The recent energy crisis in Europe and the EU’s commitment to achieving net-zero emissions by 2050, has pushed the concept of energy management to the fore in the Netherlands.
The proliferation of AI computing, the Internet of Things, and the increasing popularity of electric vehicles have led to a surge in electricity consumption, putting stress on the current grid infrastructure. While renewable energy sources are expanding, comprehensive energy management systems that combine grid management and power control units are essential for optimising energy utilisation.
“We need to stabilise the grid because here in the Netherlands, both the load and the demand side are dynamic and that means energy management is crucial,” says Dalip Sharma, President and General Manager of Delta Electronics EMEA region. “Energy management is a process of monitoring, controlling and optimising between various different energy resources, and storage systems are an essential part of this.”
Earlier this year, the Dutch government published a road map outlining key steps to increase energy storage capacity throughout the country. Dutch grid operator Tennet, for example, says it aims to connect 9GW of large-scale battery energy storage systems to its network by 2030.
“Energy storage systems are increasingly being integrated into residential, commercial, and industrial settings, including older buildings,” Sharma notes. “An example is our own EMEA headquarters in Hoofddorp. Despite being 35 years old, the building is operating with an efficient energy storage system capable of storing up to 293 kWh of electricity.
“This has been complemented by a Power Conditioning System (PCS) with a 100 kW output power, facilitating battery charging and discharging, as well as peak shaving. In addition, the building features EV charging stations in the car park and a rooftop solar system. Together, these enhancements have transformed the building into one of the highest standards of energy efficiency.”
The energy storage system ensures the company has sufficient power during peak hours without exceeding its subscribed energy capacity, particularly during the busy 9 am workdays when everyone is charging their cars.
“The on-premises energy management system is visible on a screen,” Sharma points out. “It means we can group the EV chargers, prioritise energy use and take advantage of cheaper off-peak power. All this has resulted in a monthly energy cost savings of 16%, taking into account all the 16 EV chargers in use.”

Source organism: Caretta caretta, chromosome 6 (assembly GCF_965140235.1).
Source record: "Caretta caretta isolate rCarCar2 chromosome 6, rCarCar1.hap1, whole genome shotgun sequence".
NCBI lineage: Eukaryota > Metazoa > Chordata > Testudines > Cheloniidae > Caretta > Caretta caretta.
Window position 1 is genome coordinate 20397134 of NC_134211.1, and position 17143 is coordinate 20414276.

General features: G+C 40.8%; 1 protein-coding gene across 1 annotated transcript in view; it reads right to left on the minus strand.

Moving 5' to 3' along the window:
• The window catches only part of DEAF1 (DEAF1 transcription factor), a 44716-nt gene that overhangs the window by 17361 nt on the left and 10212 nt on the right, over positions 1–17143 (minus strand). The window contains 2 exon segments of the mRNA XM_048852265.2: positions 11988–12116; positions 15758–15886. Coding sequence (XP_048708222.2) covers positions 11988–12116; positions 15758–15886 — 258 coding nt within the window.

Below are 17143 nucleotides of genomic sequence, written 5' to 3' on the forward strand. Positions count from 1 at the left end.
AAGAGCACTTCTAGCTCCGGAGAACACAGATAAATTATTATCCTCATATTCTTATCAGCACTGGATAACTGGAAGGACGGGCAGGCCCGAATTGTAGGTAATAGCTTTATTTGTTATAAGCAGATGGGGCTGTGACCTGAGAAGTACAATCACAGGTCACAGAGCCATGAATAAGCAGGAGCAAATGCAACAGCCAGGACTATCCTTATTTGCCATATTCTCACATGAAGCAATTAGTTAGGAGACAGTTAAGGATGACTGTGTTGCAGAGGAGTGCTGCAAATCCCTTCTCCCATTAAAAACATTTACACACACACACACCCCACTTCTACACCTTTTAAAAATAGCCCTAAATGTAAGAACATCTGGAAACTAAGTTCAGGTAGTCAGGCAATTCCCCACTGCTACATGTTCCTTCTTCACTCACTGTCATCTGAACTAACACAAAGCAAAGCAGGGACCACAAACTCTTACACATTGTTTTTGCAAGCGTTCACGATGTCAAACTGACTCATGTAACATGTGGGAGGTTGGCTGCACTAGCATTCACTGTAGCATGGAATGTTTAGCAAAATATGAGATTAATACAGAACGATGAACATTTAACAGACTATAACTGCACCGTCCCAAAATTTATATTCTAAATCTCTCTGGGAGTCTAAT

But making the best use of the available electricity is not just about cutting costs. It is also about social obligations. The Dutch government aims to ensure all new passenger vehicles in the Netherlands are zero-emission by 2030 and the Netherlands boasts one of the most extensive charging networks in the world.
The EU aims to achieve climate neutrality by 2050, essentially reaching a state of net-zero greenhouse gas emissions. This objective is central to the European Green Deal and aligns with the EU’s commitment to global climate action under the Paris Agreement.
Companies, says Sharma, should also proactively pursue sustainability initiatives, because governments are increasingly enforcing such measures. He points out that the EU recently mandated large listed companies in the EU to produce ESG reports, emphasising the importance of environmental, social, and governance factors.
Aggressive roll out
“I think we should keep up this tempo and the aggressive roll out of EV charging systems to make sure that by 2030 we have enough infrastructure to accept with 100% net zero cars on the road. But it is also important to incorporate EV charging systems into buildings,” he says. “Businesses can play a very vital role in helping to achieve the EU objectives, for example, by switching to totally green sources of energy and encouraging their employees to use electric vehicles.
Delta Electronics was the first company in Taiwan’s high-tech manufacturing industry to commit to the RE100 goal, aiming to use 100% renewable electricity by 2030. This commitment extends globally for Delta, with a targeted achievement of 100% by 2030.
“In Europe, we’re pushing the envelope even further, aiming for 100% renewable electricity by 2025,” says Sharma. “Just last year, we proudly reached 93% of our goal. This steady progress underscores our dedication to being a responsible corporate citizen, in line with our mission to provide innovative, clean, and energy-efficient solutions for a better tomorrow.”
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